Event

On 7 January, Gabon foiled a military coup attempt. Junior army officers briefly took the radio station announcing 59-year-old President Ali Bongo was no longer fit for office due to a stroke. Only hours after, two suspected plotters were killed and seven others were arrested. Security forces quickly disbursed the roughly 300 people that came to the streets in support of the coup while internet access was temporarily cut.

Impact

The Bongo family has been in power for 50 years as Ali Bongo took over after his father died in 2009. In 2016, Bongo got re-elected president after fraudulent elections leading to violent protests and an International Criminal Court (ICC) investigation on human rights abuses. After a ‘national dialogue’ took place and certain opposition members were included in the new government, President Bongo managed to dodge the imposition of EU sanctions against him and his allies. Since the October 2018 contested legislative elections that were won by his ruling Gabonese Democratic Party (PDG), Bongo has been getting medical treatment in Morocco. Popular anger about his long absence and the seemingly weakened government has been growing. Moreover, the small oil-dependent economy is affected by falling oil production and low oil prices quelling public finances and raising popular discontent. Budgetary derailments and weak debt management cause bad payment behaviour by the public sector, both to domestic and international creditors, and might spoil recent fiscal consolidation efforts. In the near term, social unrest about worsening living conditions and public sector strikes are likely to intensify.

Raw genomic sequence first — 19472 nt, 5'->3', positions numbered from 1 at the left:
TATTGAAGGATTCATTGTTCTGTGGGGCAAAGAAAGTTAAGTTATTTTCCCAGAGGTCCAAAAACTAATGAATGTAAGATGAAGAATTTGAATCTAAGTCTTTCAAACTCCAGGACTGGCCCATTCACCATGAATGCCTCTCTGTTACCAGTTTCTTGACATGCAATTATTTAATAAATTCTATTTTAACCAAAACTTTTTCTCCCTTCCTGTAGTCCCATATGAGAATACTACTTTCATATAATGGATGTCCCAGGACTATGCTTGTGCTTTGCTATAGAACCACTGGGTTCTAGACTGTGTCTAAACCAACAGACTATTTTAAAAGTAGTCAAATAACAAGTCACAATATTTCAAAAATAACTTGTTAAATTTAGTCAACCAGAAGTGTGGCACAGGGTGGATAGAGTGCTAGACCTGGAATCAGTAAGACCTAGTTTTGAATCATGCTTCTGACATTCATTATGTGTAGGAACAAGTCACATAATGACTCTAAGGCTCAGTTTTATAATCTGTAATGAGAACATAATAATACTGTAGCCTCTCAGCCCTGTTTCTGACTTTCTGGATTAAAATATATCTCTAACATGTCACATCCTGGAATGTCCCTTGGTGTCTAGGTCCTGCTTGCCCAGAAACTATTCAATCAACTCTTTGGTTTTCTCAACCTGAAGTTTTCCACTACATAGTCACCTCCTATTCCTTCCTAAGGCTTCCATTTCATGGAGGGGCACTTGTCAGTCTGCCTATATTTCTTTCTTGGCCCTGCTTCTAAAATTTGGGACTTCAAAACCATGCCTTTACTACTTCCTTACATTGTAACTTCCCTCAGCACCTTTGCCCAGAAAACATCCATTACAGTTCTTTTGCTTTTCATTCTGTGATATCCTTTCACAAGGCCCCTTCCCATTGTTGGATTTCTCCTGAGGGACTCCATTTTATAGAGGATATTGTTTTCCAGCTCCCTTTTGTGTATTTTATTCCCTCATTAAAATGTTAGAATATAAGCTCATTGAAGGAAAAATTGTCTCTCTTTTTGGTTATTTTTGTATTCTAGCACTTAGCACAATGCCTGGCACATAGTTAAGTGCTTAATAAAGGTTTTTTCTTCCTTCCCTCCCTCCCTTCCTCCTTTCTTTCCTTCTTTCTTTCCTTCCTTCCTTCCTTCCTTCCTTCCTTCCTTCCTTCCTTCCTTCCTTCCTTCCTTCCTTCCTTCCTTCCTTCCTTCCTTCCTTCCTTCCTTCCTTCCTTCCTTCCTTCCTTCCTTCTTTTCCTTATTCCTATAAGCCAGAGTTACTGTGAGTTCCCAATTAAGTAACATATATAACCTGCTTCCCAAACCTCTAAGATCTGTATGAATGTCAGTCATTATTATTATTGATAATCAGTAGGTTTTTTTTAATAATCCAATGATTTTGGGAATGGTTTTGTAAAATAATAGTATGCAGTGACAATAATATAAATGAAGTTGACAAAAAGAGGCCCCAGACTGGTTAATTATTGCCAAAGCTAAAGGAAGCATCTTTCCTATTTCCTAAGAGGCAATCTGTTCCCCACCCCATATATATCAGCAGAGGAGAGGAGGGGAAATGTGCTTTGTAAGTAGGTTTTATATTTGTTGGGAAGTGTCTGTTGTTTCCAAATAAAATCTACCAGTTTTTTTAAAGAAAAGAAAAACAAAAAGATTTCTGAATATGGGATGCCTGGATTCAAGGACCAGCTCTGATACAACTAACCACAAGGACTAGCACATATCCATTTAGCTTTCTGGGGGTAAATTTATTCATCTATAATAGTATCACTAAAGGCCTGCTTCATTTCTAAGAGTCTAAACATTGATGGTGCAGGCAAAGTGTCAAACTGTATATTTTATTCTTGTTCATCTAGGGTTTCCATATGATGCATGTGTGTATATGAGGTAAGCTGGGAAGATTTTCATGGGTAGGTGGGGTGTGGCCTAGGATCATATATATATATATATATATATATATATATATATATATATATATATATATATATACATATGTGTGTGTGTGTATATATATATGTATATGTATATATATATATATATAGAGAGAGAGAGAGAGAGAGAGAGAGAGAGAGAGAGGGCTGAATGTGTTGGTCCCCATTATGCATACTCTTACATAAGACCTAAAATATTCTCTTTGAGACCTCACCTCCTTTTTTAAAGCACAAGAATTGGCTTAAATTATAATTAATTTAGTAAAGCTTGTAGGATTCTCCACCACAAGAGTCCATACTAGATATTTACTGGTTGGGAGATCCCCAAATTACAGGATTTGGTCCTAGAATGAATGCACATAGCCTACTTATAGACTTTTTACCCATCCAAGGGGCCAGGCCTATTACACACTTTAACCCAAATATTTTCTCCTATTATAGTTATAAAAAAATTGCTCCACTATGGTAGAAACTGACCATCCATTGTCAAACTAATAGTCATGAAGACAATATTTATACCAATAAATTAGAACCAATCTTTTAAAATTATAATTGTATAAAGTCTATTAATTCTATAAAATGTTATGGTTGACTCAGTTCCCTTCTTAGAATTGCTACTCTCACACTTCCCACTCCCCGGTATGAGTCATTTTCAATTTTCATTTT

Although the coup attempt in itself indicates frustration with the regime and the weakened strongman, the fast termination of the coup and lacking military support for an ouster at the high military ranks suggest Bongo’s position remains firm. Therefore, Bongo is generally expected to remain in power until the end of his term in 2023, if in better health. Henceforth, Credendo’s country classifications for Gabon are not immediately downgraded as these classifications are already relatively high owing to the sequence of fickle political events and rising financial vulnerabilities.

Analyst: Louise Van Cauwenbergh – l.vancauwenbergh@credendo.com